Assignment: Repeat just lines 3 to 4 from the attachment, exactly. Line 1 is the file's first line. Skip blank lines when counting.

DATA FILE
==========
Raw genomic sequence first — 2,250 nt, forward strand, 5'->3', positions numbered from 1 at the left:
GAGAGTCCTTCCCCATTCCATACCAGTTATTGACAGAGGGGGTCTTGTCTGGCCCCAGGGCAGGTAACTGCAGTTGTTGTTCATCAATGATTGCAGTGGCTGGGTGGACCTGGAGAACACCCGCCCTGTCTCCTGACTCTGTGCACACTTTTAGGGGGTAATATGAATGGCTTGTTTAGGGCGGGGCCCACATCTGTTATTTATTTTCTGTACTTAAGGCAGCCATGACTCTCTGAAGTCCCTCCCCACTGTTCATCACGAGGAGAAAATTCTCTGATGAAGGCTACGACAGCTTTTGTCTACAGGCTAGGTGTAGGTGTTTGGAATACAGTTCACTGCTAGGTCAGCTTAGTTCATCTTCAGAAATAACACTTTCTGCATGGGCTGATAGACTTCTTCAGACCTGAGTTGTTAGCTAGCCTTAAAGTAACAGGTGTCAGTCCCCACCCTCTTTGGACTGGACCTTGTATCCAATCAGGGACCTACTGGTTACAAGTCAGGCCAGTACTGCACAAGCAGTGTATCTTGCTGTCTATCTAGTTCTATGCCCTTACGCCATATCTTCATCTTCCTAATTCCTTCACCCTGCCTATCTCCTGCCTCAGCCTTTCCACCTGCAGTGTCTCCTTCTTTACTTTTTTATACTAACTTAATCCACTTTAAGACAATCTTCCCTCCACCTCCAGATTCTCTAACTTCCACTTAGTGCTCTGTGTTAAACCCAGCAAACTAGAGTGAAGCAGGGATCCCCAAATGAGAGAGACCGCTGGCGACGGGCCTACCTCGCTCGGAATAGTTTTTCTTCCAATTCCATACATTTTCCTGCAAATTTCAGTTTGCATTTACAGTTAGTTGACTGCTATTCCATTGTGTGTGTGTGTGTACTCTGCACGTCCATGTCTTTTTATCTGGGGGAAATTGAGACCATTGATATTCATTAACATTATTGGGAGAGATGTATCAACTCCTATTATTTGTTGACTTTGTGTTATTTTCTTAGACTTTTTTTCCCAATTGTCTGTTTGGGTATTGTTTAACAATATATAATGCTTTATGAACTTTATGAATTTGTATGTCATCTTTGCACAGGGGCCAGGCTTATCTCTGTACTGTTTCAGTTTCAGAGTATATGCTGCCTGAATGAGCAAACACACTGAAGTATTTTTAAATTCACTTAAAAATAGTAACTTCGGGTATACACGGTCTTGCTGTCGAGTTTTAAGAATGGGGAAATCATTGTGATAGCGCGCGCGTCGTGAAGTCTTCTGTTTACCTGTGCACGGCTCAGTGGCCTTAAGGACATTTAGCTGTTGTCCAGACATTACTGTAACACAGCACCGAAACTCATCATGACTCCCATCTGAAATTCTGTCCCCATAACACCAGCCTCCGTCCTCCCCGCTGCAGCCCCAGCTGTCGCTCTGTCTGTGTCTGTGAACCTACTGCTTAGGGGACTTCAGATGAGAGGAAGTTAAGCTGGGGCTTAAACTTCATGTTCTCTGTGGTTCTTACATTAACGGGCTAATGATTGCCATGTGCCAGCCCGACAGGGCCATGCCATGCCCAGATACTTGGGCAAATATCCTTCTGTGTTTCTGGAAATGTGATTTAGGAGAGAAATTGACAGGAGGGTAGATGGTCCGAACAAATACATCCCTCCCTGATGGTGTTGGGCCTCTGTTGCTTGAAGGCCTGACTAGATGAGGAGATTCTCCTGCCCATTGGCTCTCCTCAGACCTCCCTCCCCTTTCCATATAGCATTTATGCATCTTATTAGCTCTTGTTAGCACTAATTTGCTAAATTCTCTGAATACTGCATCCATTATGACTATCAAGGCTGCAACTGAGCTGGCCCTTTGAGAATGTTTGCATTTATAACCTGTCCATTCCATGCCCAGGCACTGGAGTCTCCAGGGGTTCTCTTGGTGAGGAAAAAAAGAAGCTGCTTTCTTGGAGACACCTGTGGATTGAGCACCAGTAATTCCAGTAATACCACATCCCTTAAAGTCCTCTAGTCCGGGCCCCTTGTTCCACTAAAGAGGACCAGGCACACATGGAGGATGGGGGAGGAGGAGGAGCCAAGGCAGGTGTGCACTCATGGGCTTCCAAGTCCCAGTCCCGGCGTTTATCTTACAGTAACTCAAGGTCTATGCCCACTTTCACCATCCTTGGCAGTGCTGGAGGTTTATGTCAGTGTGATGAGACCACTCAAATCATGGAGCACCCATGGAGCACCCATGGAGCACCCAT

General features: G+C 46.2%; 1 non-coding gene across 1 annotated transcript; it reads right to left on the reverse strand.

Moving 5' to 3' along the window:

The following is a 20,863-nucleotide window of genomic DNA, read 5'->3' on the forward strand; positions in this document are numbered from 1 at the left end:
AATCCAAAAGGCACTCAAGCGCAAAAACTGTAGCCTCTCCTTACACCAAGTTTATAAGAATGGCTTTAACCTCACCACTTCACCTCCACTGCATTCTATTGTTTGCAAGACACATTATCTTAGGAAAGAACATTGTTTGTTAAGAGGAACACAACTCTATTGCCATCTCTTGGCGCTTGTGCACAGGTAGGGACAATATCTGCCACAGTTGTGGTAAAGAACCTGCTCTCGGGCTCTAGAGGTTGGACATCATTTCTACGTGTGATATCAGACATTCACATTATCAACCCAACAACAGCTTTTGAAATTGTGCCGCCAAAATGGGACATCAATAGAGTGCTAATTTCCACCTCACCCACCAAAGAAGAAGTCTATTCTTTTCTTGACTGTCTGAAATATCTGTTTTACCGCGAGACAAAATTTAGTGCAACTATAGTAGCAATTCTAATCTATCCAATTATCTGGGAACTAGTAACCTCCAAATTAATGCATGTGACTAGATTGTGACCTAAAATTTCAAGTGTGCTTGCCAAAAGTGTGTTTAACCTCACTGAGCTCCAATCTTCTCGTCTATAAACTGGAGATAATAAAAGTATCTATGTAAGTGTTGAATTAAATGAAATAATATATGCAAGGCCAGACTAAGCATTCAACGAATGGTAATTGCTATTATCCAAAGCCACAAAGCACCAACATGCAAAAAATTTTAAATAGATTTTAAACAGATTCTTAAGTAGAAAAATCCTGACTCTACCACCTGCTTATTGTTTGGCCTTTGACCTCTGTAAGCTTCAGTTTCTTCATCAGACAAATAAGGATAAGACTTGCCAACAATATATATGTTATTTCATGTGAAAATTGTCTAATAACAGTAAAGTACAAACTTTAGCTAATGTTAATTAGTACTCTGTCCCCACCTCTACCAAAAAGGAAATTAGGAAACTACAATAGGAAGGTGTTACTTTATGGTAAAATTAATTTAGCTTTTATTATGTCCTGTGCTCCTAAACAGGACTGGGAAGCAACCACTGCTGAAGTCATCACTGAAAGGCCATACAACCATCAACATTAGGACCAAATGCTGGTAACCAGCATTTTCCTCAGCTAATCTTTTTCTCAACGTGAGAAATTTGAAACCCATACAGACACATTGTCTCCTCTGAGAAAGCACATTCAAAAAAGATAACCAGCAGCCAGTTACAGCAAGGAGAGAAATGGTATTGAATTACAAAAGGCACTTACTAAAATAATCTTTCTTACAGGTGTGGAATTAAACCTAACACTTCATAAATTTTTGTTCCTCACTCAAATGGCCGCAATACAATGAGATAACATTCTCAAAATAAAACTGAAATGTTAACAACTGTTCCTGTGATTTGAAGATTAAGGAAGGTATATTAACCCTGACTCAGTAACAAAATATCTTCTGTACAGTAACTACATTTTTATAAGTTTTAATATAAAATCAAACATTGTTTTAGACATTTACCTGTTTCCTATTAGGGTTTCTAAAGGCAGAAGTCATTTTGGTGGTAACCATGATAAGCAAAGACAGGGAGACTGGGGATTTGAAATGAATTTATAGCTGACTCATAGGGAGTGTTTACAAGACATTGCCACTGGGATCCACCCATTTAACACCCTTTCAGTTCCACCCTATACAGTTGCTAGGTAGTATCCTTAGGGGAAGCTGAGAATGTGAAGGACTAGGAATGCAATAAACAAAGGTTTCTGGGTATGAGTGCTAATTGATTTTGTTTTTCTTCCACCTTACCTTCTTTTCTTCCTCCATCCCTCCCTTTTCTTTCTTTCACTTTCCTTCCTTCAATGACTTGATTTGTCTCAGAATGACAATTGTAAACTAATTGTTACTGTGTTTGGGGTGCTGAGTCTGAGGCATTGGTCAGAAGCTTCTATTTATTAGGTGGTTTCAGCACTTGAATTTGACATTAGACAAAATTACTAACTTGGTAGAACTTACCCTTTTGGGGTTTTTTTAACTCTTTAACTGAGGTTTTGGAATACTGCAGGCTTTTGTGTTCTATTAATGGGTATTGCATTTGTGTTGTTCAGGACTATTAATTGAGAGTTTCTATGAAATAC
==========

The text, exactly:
General features: G+C 46.2%; 1 non-coding gene across 1 annotated transcript; it reads right to left on the reverse strand.

Moving 5' to 3' along the window: